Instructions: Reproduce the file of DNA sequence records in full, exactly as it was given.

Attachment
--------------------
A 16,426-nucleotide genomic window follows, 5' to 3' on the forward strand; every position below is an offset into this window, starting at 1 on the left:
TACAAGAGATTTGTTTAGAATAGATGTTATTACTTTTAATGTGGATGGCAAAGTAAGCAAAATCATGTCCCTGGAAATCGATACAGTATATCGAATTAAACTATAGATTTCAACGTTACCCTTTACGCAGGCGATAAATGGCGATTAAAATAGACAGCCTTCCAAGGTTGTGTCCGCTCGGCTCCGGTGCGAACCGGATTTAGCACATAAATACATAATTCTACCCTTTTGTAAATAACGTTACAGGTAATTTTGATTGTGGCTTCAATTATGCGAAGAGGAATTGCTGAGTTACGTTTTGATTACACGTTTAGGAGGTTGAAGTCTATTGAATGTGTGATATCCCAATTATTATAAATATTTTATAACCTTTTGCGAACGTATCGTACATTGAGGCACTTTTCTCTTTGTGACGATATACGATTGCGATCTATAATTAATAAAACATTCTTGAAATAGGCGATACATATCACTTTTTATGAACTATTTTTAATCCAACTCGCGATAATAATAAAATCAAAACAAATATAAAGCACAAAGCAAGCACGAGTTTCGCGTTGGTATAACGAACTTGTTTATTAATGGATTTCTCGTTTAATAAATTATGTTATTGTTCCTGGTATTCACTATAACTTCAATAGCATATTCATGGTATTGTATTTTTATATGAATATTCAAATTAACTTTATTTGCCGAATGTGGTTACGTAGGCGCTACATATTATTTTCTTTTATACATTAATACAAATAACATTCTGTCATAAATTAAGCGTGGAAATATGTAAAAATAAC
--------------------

A 16,426-nucleotide genomic window follows, 5' to 3' on the forward strand; every position below is an offset into this window, starting at 1 on the left:
TACAAGAGATTTGTTTAGAATAGATGTTATTACTTTTAATGTGGATGGCAAAGTAAGCAAAATCATGTCCCTGGAAATCGATACAGTATATCGAATTAAACTATAGATTTCAACGTTACCCTTTACGCAGGCGATAAATGGCGATTAAAATAGACAGCCTTCCAAGGTTGTGTCCGCTCGGCTCCGGTGCGAACCGGATTTAGCACATAAATACATAATTCTACCCTTTTGTAAATAACGTTACAGGTAATTTTGATTGTGGCTTCAATTATGCGAAGAGGAATTGCTGAGTTACGTTTTGATTACACGTTTAGGAGGTTGAAGTCTATTGAATGTGTGATATCCCAATTATTATAAATATTTTATAACCTTTTGCGAACGTATCGTACATTGAGGCACTTTTCTCTTTGTGACGATATACGATTGCGATCTATAATTAATAAAACATTCTTGAAATAGGCGATACATATCACTTTTTATGAACTATTTTTAATCCAACTCGCGATAATAATAAAATCAAAACAAATATAAAGCACAAAGCAAGCACGAGTTTCGCGTTGGTATAACGAACTTGTTTATTAATGGATTTCTCGTTTAATAAATTATGTTATTGTTCCTGGTATTCACTATAACTTCAATAGCATATTCATGGTATTGTATTTTTATATGAATATTCAAATTAACTTTATTTGCCGAATGTGGTTACGTAGGCGCTACATATTATTTTCTTTTATACATTAATACAAATAACATTCTGTCATAAATTAAGCGTGGAAATATGTAAAAATAAC